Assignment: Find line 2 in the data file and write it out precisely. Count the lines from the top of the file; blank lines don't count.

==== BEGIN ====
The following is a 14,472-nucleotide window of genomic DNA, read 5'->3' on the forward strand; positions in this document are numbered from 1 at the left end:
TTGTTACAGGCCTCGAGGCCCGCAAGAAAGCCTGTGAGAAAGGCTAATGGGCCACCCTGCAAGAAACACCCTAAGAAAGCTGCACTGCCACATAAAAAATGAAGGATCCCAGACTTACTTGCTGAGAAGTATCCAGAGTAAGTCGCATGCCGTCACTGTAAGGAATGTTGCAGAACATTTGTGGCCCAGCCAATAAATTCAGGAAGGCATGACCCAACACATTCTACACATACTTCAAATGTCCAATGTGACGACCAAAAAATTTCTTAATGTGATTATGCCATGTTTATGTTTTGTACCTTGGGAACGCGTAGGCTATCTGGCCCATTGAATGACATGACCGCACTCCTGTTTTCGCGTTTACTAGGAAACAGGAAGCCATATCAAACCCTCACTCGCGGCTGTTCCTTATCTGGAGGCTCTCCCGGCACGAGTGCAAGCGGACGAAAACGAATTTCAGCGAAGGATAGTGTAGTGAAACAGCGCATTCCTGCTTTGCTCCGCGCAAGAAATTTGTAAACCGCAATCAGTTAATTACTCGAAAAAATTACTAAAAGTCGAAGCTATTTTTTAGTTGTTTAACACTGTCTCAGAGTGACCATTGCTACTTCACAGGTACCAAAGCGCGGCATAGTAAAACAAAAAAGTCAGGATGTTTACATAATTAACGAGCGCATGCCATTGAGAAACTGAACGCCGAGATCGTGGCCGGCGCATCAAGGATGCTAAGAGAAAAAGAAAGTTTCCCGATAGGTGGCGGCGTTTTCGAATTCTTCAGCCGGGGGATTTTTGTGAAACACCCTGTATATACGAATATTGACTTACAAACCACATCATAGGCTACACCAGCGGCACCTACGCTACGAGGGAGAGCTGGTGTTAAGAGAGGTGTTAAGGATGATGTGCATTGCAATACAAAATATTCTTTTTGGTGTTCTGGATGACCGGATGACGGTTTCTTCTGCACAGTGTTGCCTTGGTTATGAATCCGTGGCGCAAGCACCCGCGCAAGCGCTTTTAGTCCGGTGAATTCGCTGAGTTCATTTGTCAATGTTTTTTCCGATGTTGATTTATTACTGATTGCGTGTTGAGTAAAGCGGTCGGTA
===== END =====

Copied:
TTGTTACAGGCCTCGAGGCCCGCAAGAAAGCCTGTGAGAAAGGCTAATGGGCCACCCTGCAAGAAACACCCTAAGAAAGCTGCACTGCCACATAAAAAATGAAGGATCCCAGACTTACTTGCTGAGAAGTATCCAGAGTAAGTCGCATGCCGTCACTGTAAGGAATGTTGCAGAACATTTGTGGCCCAGCCAATAAATTCAGGAAGGCATGACCCAACACATTCTACACATACTTCAAATGTCCAATGTGACGACCAAAAAATTTCTTAATGTGATTATGCCATGTTTATGTTTTGTACCTTGGGAACGCGTAGGCTATCTGGCCCATTGAATGACATGACCGCACTCCTGTTTTCGCGTTTACTAGGAAACAGGAAGCCATATCAAACCCTCACTCGCGGCTGTTCCTTATCTGGAGGCTCTCCCGGCACGAGTGCAAGCGGACGAAAACGAATTTCAGCGAAGGATAGTGTAGTGAAACAGCGCATTCCTGCTTTGCTCCGCGCAAGAAATTTGTAAACCGCAATCAGTTAATTACTCGAAAAAATTACTAAAAGTCGAAGCTATTTTTTAGTTGTTTAACACTGTCTCAGAGTGACCATTGCTACTTCACAGGTACCAAAGCGCGGCATAGTAAAACAAAAAAGTCAGGATGTTTACATAATTAACGAGCGCATGCCATTGAGAAACTGAACGCCGAGATCGTGGCCGGCGCATCAAGGATGCTAAGAGAAAAAGAAAGTTTCCCGATAGGTGGCGGCGTTTTCGAATTCTTCAGCCGGGGGATTTTTGTGAAACACCCTGTATATACGAATATTGACTTACAAACCACATCATAGGCTACACCAGCGGCACCTACGCTACGAGGGAGAGCTGGTGTTAAGAGAGGTGTTAAGGATGATGTGCATTGCAATACAAAATATTCTTTTTGGTGTTCTGGATGACCGGATGACGGTTTCTTCTGCACAGTGTTGCCTTGGTTATGAATCCGTGGCGCAAGCACCCGCGCAAGCGCTTTTAGTCCGGTGAATTCGCTGAGTTCATTTGTCAATGTTTTTTCCGATGTTGATTTATTACTGATTGCGTGTTGAGTAAAGCGGTCGGTA